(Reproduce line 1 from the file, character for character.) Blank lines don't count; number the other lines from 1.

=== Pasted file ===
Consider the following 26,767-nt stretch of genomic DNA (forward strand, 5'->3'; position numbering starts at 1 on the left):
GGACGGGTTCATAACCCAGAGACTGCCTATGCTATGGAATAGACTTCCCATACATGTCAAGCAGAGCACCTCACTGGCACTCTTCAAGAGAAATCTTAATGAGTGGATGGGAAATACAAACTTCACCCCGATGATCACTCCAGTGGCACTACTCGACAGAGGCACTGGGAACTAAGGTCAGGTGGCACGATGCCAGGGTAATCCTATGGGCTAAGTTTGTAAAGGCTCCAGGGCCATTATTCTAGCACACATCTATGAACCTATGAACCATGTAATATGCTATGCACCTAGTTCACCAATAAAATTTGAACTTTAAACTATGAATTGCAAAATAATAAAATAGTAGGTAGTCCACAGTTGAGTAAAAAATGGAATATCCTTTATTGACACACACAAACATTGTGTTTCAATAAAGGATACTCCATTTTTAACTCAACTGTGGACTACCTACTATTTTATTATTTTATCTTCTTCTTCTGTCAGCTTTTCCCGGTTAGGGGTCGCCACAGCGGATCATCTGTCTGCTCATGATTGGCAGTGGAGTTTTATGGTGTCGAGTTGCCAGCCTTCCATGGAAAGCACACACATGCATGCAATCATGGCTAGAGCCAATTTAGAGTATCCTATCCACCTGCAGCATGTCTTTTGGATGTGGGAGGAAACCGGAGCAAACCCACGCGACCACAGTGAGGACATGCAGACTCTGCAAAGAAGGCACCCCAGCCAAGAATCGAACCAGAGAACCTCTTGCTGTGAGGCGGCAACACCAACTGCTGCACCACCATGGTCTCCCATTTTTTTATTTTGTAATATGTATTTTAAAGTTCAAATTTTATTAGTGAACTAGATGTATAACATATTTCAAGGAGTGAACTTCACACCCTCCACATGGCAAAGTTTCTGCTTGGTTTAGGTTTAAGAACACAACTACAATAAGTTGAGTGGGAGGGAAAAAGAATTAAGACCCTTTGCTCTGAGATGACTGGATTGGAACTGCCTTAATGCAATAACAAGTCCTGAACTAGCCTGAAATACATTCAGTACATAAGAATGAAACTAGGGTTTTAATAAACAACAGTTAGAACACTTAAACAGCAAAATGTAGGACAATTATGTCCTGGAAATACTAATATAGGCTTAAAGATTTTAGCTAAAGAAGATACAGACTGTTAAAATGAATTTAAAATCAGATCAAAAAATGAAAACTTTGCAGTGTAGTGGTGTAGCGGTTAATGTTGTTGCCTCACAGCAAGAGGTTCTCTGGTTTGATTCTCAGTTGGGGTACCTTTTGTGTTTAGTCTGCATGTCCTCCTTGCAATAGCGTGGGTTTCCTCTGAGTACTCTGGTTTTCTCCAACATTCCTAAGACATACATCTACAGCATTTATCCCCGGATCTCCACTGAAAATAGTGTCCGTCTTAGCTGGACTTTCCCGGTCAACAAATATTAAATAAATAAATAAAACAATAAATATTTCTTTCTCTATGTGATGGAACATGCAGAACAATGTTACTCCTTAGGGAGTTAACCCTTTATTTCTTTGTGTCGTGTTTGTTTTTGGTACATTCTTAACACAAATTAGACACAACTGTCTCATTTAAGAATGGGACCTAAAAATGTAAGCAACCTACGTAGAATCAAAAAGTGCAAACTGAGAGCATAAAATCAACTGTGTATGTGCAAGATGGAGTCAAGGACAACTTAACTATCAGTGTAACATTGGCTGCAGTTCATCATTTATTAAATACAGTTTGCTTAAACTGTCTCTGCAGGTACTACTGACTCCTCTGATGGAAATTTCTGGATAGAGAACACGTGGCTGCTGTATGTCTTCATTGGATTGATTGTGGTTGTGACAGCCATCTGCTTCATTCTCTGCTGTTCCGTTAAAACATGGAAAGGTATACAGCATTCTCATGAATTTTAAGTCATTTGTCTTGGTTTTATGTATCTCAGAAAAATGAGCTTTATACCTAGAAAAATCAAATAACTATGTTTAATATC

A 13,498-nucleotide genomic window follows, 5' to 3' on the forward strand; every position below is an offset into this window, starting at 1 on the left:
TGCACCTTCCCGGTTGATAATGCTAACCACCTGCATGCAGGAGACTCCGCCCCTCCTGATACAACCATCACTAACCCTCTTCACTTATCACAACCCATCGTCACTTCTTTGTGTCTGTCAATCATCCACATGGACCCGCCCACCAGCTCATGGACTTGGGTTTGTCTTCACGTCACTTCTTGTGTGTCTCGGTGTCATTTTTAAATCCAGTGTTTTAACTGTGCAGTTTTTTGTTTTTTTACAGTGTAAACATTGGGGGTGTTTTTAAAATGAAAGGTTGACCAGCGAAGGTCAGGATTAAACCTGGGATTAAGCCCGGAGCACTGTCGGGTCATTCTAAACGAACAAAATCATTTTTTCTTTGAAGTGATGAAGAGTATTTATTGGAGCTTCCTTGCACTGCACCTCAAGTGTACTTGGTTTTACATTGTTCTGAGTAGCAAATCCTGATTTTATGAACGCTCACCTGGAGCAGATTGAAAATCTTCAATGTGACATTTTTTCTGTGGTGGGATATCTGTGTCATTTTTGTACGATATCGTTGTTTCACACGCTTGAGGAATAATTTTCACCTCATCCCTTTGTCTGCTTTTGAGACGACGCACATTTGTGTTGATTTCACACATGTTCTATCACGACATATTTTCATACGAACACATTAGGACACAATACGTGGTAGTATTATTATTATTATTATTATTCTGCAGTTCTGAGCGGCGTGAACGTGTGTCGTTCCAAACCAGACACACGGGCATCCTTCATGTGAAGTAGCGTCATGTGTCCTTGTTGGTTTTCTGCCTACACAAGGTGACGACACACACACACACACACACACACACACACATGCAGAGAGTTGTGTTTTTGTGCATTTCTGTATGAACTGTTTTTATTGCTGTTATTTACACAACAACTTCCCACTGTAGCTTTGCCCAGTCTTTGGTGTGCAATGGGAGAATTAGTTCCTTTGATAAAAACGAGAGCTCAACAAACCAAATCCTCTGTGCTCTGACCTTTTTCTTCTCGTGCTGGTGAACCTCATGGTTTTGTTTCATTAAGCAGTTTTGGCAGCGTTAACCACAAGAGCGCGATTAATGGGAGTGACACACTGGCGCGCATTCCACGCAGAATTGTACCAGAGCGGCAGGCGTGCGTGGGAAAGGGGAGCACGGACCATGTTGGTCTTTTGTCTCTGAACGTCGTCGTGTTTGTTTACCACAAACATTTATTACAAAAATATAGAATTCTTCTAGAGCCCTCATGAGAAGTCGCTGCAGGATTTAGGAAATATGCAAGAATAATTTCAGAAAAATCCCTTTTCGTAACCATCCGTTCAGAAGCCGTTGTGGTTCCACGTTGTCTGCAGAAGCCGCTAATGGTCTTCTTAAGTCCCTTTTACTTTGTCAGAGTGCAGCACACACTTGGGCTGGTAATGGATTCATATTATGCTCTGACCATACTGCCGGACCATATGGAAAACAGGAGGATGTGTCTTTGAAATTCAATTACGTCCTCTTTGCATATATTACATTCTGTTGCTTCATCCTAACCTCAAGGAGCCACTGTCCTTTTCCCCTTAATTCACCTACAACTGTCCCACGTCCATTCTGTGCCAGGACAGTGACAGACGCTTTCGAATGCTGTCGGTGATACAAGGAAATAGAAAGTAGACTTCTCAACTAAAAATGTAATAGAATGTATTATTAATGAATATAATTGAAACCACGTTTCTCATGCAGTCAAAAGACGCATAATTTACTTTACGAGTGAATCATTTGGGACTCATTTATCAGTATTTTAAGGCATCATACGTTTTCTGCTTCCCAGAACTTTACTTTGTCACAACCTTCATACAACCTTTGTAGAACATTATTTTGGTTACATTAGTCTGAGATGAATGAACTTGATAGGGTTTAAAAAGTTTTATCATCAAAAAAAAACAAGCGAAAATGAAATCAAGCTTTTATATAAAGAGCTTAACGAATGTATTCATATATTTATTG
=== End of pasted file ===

Consider the following 26,767-nt stretch of genomic DNA (forward strand, 5'->3'; position numbering starts at 1 on the left):